An older article by Ann Cannon, et al. also discusses the statistics minor and offers answers to questions that might arise about a particular curriculum design or revision.
Programs in Data Science
The ASA also endorsed Curriculum Guidelines for Undergraduate Programs in Data Science (2016). The following six main subject areas are mentioned in the guidelines:
- Data description and curation
- Mathematical foundations
- Computational thinking
- Statistical thinking
- Data modeling
- Communications, reproducibility, and ethics
The guidelines also provide an outline for an undergraduate major in data science.
Supporting and Evaluating Statisticians Within Mathematics Departments
It may be useful for candidates under review and department chairs to consider portions of the 2000 MAA Guidelines for Programs and Departments in Undergraduate Mathematical Sciences, especially the ASA’s endorsement of these guidelines. Below are some key points made in this endorsement:
- Ideally, mathematical sciences departments in which statistics courses are taught should hire faculty with graduate degrees in statistics.
- Once a mathematical sciences department has successfully hired statistics faculty, it should provide sufficient resources and mentoring to enable them to succeed in their teaching and professional development. While travel funds are important for all new faculty members, they can be especially important for statisticians who are housed in a department of nonstatisticians. These faculty members have a particular need for travel to conferences and workshops to meet with collaborators and gain new ideas about the teaching of statistics.
- Mathematical sciences departments should also recognize the value of statistical consulting as a legitimate and important form of scholarship and professional development.
- If a statistician is expected to provide consulting services to colleagues and students throughout the institution … then the institution should make reassigned/released time available for that purpose.
- If the department has only one or two statistics faculty members, it should seek outside persons to serve as advisers for the department and mentors for these isolated faculty members early in their careers.
- When a department with only one statistician is evaluating the person’s teaching, the department should seek input from statisticians at nearby institutions or from the ASA. Since the teaching of statistics differs from that of mathematics in several ways, this input can help the department assess whether the statistician’s teaching is consistent with expectations and recommendations in the field.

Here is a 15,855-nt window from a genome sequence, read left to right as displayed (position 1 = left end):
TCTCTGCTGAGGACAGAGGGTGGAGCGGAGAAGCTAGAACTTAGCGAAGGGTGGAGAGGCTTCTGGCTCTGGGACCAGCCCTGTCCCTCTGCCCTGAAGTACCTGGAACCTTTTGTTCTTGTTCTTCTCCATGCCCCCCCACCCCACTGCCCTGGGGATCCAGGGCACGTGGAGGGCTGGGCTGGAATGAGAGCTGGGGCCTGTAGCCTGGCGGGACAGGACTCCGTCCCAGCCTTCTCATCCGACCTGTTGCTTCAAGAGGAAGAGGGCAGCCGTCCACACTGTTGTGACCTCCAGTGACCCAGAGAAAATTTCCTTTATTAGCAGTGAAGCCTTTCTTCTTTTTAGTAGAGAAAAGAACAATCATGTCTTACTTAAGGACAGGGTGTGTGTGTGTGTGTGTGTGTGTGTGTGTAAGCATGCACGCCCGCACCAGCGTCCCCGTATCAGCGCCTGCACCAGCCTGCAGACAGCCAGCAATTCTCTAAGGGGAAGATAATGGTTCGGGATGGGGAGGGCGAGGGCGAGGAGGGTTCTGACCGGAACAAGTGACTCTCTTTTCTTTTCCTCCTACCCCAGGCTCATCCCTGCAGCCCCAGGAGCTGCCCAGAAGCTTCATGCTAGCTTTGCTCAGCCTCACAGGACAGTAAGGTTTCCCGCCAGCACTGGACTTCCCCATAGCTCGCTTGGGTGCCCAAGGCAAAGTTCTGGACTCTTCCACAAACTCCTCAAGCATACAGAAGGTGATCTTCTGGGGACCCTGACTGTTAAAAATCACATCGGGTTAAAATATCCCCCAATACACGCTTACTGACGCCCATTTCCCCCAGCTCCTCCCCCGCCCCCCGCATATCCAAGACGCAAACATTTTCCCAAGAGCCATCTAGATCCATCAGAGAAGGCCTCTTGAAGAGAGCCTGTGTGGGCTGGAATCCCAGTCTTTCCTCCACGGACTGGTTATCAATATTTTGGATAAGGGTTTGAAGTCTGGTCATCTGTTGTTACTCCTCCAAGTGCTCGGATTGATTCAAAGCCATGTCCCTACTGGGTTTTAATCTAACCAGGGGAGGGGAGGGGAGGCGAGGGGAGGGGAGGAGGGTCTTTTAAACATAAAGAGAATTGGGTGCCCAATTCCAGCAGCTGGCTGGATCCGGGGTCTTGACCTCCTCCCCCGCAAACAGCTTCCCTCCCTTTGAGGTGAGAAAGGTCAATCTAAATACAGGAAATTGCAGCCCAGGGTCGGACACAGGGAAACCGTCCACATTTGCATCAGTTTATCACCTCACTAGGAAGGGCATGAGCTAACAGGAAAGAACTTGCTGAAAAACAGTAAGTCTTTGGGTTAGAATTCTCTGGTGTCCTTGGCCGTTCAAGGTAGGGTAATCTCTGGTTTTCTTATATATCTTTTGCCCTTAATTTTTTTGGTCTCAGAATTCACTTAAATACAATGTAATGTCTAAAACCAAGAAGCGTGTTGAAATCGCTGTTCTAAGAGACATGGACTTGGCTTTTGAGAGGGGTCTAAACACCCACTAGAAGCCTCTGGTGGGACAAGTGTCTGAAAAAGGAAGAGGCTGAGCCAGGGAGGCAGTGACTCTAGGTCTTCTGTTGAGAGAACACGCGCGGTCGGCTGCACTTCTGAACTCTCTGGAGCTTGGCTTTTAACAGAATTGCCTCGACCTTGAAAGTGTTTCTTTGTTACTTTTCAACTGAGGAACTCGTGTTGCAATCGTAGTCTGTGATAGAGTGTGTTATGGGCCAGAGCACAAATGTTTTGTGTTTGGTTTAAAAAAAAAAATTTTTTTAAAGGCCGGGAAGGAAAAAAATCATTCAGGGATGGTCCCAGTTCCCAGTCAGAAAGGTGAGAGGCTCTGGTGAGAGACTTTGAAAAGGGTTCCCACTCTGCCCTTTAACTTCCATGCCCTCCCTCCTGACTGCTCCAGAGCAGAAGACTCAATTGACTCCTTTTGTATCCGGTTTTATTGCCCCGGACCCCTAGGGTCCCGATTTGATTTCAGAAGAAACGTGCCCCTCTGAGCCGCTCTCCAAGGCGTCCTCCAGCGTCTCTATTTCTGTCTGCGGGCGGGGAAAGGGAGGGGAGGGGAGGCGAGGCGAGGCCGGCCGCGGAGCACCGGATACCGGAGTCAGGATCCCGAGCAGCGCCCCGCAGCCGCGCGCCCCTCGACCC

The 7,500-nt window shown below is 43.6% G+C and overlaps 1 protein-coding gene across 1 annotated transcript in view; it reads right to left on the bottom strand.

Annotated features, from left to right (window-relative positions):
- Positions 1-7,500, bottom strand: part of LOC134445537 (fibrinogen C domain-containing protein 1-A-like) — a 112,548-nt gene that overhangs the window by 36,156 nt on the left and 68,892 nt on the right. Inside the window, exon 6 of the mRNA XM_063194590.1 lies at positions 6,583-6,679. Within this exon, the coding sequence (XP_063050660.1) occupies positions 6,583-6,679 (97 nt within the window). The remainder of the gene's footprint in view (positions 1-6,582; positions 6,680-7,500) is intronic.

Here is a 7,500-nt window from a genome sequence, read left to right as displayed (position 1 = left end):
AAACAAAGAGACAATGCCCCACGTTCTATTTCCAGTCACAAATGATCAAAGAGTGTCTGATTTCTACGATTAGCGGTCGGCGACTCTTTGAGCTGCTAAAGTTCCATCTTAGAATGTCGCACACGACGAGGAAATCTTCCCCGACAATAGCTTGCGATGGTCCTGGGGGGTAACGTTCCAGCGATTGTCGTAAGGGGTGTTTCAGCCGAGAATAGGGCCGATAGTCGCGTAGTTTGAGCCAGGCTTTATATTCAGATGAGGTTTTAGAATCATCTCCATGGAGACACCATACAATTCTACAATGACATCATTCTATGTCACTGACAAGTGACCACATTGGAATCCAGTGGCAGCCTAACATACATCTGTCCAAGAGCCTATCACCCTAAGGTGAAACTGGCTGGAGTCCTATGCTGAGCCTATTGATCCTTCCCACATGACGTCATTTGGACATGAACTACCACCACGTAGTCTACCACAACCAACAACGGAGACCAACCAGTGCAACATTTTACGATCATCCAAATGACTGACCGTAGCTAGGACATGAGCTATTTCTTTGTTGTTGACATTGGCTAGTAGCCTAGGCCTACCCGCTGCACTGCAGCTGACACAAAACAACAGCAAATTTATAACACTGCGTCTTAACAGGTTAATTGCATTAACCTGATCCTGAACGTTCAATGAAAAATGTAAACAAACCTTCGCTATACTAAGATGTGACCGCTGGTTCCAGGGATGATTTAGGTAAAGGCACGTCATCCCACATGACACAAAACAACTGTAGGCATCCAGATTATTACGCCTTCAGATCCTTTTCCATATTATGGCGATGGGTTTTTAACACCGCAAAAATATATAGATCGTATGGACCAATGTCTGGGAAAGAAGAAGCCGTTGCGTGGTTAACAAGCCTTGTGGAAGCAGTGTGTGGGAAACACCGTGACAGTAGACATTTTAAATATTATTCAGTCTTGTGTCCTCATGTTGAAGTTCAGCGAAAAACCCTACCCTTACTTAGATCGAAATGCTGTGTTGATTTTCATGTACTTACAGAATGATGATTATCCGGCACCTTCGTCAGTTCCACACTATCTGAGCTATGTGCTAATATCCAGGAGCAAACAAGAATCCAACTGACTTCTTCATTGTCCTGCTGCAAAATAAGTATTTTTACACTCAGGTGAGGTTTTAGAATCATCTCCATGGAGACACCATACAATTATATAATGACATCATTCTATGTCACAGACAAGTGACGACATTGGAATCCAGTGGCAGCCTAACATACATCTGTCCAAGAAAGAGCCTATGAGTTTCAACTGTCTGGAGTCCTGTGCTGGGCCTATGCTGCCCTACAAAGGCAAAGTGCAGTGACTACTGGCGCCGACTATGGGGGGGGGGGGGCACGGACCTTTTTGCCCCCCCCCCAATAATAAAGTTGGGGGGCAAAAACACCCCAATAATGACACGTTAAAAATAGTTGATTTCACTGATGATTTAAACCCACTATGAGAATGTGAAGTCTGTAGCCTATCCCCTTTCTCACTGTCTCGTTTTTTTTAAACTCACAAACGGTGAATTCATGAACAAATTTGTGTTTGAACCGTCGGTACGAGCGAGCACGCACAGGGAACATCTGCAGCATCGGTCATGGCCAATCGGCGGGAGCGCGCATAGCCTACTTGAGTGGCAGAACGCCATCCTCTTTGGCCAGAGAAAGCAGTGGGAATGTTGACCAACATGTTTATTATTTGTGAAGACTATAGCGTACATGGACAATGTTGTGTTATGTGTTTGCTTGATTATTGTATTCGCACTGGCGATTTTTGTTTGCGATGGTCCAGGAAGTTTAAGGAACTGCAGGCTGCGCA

- The ASA strongly supports the position that mathematics and statistics are separate disciplines and that statistics courses should be taught by those trained in the subject. “In cases where a department offers a course or courses in a particular discipline, but does not have a faculty member with expertise in that discipline, the department should take special care to consult the curricular guidelines of the relevant professional society in that discipline.” (MAA guidelines section D.1.g)
We encourage mathematics departments not to be overly prescriptive in stating what is adequate in terms of professional involvement for a statistician. While statisticians should be able to provide evidence that they are working in their field(s) as engaged scholars, this work may look different than research in mathematics. It is important to recognize that the interdisciplinary nature of statistics encourages a wide range of scholarly activities. For example, scholarly engagement may emphasize integration, organization, and synthesis such as the creation of software, consulting within multiple disciplines, publishing in journals outside of their field, leading workshops, presenting at conferences, or pursuing research grants. It is best to provide clear expectations for scholarship in writing to any statistician who is hired within a mathematics or mathematical sciences department. Below is a limited set of perspectives on hiring statisticians: